Female employees receive 17 weeks of paid maternity leave in Greece, eight weeks before the expected date of birth and nine weeks after the birth. The mother receives full pay for 15 days if she has worked for her employer for less than one year and for one month if she has been employed for more than one year. Fathers receive two days of paternity leave and may take additional leave if the mother works and does not use the leave she is entitled to. Employees may not be terminated while on maternity leave or for 18 months after the birth unless the employer demonstrates a compelling reason and satisfies increased formal requirements. Parents are also entitled to unpaid parental leave of at least four months beginning when maternity leave ends until the child turns six years old.

Greece has a minimum wage. Bonuses are common. Normally a month’s wages are paid at Christmas, half a month’s wages at Easter and a vacation bonus of two weeks’ wages, often paid as summer begins.

Employees in Greece become eligible for vacation when they have worked for an employer for one year. Employees who work five days per week receive 20 days of leave; employees who work six days per week receive 24 days. Beginning with the second year working for an employer, employees also accrue one additional day of leave per year of service, up to 22 days for employees who work five days per week or 26 days for employees who work six days per week. Employees who have worked for the same employer for 10 years receive 25 days, and employees who have been employed for 12 years (whether with one employer or multiple employers) are entitled to 30 days.

In Greece, the public holidays are:

  • New Year's Day

  • Epiphany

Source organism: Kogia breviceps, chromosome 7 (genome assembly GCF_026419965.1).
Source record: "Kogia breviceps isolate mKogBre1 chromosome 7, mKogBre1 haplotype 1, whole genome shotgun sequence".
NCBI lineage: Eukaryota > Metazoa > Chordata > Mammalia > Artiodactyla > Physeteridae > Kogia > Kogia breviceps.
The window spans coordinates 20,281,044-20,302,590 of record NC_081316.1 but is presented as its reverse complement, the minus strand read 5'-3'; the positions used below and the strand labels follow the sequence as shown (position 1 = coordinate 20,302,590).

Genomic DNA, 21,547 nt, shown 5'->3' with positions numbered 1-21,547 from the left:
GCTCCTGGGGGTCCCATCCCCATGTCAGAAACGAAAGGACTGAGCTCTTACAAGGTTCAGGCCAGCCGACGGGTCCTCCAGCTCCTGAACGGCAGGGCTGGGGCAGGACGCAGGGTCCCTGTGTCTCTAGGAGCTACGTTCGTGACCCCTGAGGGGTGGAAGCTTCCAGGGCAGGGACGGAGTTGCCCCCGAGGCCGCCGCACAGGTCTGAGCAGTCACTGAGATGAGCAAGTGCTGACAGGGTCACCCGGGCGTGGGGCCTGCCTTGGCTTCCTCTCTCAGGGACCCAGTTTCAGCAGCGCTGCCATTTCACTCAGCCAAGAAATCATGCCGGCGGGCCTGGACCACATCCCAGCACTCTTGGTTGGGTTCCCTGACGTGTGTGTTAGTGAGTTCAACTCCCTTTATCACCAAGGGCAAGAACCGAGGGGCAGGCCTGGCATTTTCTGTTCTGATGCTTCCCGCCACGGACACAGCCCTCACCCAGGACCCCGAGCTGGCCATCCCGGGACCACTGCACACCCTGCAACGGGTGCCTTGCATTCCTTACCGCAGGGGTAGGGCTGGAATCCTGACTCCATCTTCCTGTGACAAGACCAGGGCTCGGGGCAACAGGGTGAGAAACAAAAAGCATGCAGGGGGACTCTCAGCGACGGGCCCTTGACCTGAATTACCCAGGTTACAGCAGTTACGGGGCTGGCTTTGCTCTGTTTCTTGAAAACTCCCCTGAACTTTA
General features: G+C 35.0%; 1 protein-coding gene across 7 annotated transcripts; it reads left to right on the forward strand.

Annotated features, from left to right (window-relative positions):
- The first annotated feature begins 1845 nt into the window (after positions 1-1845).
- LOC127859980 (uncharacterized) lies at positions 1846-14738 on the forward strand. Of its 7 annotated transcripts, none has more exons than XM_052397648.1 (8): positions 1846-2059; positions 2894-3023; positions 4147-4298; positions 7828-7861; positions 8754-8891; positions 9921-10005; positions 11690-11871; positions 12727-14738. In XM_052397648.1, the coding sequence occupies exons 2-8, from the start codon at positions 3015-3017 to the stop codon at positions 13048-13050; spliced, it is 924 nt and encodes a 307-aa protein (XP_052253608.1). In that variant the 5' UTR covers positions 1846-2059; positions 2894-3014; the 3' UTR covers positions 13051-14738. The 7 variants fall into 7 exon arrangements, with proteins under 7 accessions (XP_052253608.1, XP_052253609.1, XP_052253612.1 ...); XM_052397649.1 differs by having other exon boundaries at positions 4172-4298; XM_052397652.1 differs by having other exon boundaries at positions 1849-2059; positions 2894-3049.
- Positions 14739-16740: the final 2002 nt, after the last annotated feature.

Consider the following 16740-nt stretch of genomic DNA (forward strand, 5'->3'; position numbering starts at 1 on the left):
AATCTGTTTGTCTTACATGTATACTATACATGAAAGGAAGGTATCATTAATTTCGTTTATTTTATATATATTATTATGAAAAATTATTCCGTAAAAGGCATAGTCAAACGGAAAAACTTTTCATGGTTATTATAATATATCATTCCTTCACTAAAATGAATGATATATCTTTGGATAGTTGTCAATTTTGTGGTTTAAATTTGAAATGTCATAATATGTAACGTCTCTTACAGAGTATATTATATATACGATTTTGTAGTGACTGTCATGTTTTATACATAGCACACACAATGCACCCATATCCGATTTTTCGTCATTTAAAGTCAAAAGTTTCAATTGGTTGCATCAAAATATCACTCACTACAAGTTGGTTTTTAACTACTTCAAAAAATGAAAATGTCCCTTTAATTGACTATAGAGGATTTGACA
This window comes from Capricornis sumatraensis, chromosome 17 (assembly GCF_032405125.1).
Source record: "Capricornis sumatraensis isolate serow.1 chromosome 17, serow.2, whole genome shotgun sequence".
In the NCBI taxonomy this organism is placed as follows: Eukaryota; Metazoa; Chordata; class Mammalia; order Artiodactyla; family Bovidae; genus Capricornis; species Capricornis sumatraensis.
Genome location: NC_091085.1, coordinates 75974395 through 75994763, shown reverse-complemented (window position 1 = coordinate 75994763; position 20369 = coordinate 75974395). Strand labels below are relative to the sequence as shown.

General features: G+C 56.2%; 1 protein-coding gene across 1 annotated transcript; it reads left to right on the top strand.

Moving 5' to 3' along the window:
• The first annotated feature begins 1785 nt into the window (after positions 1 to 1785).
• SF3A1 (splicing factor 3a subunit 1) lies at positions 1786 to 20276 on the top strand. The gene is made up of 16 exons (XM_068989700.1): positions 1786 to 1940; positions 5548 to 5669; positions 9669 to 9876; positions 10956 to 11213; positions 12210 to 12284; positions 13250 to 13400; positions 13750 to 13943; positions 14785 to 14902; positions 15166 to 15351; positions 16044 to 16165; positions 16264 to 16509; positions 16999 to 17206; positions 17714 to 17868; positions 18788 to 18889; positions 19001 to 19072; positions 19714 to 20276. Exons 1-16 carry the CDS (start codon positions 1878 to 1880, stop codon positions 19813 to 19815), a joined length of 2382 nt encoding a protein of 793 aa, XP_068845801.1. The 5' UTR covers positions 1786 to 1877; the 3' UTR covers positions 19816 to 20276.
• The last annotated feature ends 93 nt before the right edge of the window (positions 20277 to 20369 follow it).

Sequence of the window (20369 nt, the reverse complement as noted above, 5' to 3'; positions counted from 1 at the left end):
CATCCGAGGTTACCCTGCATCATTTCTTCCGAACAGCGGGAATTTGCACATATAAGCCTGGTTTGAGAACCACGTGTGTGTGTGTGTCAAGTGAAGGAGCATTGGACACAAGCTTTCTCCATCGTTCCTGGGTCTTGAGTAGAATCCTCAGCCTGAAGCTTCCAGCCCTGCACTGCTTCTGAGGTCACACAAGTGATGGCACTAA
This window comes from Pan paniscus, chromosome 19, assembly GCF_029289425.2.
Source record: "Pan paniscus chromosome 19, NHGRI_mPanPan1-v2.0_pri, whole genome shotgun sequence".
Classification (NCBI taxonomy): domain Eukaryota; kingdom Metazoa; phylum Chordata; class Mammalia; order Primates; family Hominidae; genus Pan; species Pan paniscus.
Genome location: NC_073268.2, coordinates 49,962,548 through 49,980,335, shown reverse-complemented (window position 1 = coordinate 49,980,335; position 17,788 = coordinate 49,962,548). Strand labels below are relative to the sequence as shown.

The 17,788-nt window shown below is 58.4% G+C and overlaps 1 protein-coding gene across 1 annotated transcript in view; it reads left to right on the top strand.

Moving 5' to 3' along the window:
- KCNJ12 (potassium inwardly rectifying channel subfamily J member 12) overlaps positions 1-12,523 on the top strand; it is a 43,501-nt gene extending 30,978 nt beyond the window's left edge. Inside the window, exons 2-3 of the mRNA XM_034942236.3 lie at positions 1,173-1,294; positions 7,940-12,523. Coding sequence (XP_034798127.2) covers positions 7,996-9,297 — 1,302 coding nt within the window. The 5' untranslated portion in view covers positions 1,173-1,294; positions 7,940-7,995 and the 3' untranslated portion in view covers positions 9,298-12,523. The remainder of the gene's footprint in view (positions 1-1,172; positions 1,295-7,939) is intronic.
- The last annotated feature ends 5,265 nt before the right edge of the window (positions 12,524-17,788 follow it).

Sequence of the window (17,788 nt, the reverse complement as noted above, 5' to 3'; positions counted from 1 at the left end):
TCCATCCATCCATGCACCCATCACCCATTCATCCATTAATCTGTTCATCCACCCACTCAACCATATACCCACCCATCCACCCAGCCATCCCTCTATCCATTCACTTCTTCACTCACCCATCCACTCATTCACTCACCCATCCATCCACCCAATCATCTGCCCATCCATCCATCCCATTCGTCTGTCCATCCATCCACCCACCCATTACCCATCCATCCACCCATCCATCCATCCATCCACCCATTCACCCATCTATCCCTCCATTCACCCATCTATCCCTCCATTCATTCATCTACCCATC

• Clean Monday

  • Greek Independence Day

  • Annunciation of the Virgin Mary

  • Orthodox Good Friday

  • Orthodox Easter Monday

  • Labor Day / May Day

  • Orthodox Holy Spirit Monday

  • Dormition of the Holy Virgin

  • The Ochi Day

  • Christmas Day

  • Synaxis of the Mother of God

Employees in Greece are eligible to receive healthcare through the National Health System. Many people in Greece also purchase private health insurance to cover medical care through private doctors, clinics and hospitals.

To terminate an employee in Greece, an employer must provide a written notice of termination. The employer is not required to provide a reason. The first year of an indefinite contract is a probation period, during which the employee may be terminated at any time without advance notice. Fixed-term employment contracts may only be terminated before expiration for a significant reason, such as serious employee misconduct or abusive conduct by the employer. The employer is not required to pay severance if an employee’s fixed-term contract is terminated before expiration for a significant reason. Either the employer or the employee may terminate a contract immediately if there is a significant reason, and the employer is not required to pay any compensation. The employer is not required to pay severance if an employee’s fixed-term contract is terminated before expiration for a significant reason. Employees on indefinite contracts with more than one year’s service are entitled to notice of one to four months depending on length of service. Severance is paid to employees on indefinite contracts with at least one year of service. The amount of severance is based on the length of the employee’s service and ranges from one to six months of wages. The severance payment is doubled if the employer does not provide the required notice.

  • Local Laws & Regulations